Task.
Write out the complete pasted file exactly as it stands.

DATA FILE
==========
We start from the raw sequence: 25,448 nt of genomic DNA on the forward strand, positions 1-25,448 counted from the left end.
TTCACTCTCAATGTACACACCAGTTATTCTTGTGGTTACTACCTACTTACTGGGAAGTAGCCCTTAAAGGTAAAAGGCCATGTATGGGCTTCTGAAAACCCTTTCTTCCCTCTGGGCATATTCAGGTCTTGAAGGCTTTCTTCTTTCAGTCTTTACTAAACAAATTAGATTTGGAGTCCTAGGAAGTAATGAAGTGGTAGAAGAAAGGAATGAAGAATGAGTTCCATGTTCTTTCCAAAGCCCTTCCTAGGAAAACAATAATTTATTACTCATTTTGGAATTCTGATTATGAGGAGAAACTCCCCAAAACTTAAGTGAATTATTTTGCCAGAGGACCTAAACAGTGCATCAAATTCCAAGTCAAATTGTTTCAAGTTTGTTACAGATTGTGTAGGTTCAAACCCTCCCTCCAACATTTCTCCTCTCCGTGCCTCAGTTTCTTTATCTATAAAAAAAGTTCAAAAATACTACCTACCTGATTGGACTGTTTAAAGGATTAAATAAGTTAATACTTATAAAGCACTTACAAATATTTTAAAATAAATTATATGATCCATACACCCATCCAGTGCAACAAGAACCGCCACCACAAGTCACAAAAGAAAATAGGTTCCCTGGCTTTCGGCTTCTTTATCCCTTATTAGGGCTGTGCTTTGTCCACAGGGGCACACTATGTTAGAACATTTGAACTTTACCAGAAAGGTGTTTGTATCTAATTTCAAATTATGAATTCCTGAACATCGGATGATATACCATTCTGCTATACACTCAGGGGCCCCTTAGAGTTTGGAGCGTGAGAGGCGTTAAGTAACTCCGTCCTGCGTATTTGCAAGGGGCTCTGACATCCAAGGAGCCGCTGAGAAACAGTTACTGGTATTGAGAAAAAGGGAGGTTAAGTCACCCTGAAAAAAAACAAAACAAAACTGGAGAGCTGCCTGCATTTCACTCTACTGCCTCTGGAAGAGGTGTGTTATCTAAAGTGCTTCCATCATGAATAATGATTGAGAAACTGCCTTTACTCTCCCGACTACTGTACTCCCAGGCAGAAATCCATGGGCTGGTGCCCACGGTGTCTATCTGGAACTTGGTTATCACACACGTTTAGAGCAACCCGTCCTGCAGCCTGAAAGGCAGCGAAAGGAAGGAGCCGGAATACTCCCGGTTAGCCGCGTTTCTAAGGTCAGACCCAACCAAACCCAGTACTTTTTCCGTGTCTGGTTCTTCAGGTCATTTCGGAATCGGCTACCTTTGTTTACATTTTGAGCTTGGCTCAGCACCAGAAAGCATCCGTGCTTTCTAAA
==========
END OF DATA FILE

We start from the raw sequence: 25,448 nt of genomic DNA on the forward strand, positions 1-25,448 counted from the left end.
TTCACTCTCAATGTACACACCAGTTATTCTTGTGGTTACTACCTACTTACTGGGAAGTAGCCCTTAAAGGTAAAAGGCCATGTATGGGCTTCTGAAAACCCTTTCTTCCCTCTGGGCATATTCAGGTCTTGAAGGCTTTCTTCTTTCAGTCTTTACTAAACAAATTAGATTTGGAGTCCTAGGAAGTAATGAAGTGGTAGAAGAAAGGAATGAAGAATGAGTTCCATGTTCTTTCCAAAGCCCTTCCTAGGAAAACAATAATTTATTACTCATTTTGGAATTCTGATTATGAGGAGAAACTCCCCAAAACTTAAGTGAATTATTTTGCCAGAGGACCTAAACAGTGCATCAAATTCCAAGTCAAATTGTTTCAAGTTTGTTACAGATTGTGTAGGTTCAAACCCTCCCTCCAACATTTCTCCTCTCCGTGCCTCAGTTTCTTTATCTATAAAAAAAGTTCAAAAATACTACCTACCTGATTGGACTGTTTAAAGGATTAAATAAGTTAATACTTATAAAGCACTTACAAATATTTTAAAATAAATTATATGATCCATACACCCATCCAGTGCAACAAGAACCGCCACCACAAGTCACAAAAGAAAATAGGTTCCCTGGCTTTCGGCTTCTTTATCCCTTATTAGGGCTGTGCTTTGTCCACAGGGGCACACTATGTTAGAACATTTGAACTTTACCAGAAAGGTGTTTGTATCTAATTTCAAATTATGAATTCCTGAACATCGGATGATATACCATTCTGCTATACACTCAGGGGCCCCTTAGAGTTTGGAGCGTGAGAGGCGTTAAGTAACTCCGTCCTGCGTATTTGCAAGGGGCTCTGACATCCAAGGAGCCGCTGAGAAACAGTTACTGGTATTGAGAAAAAGGGAGGTTAAGTCACCCTGAAAAAAAACAAAACAAAACTGGAGAGCTGCCTGCATTTCACTCTACTGCCTCTGGAAGAGGTGTGTTATCTAAAGTGCTTCCATCATGAATAATGATTGAGAAACTGCCTTTACTCTCCCGACTACTGTACTCCCAGGCAGAAATCCATGGGCTGGTGCCCACGGTGTCTATCTGGAACTTGGTTATCACACACGTTTAGAGCAACCCGTCCTGCAGCCTGAAAGGCAGCGAAAGGAAGGAGCCGGAATACTCCCGGTTAGCCGCGTTTCTAAGGTCAGACCCAACCAAACCCAGTACTTTTTCCGTGTCTGGTTCTTCAGGTCATTTCGGAATCGGCTACCTTTGTTTACATTTTGAGCTTGGCTCAGCACCAGAAAGCATCCGTGCTTTCTAAA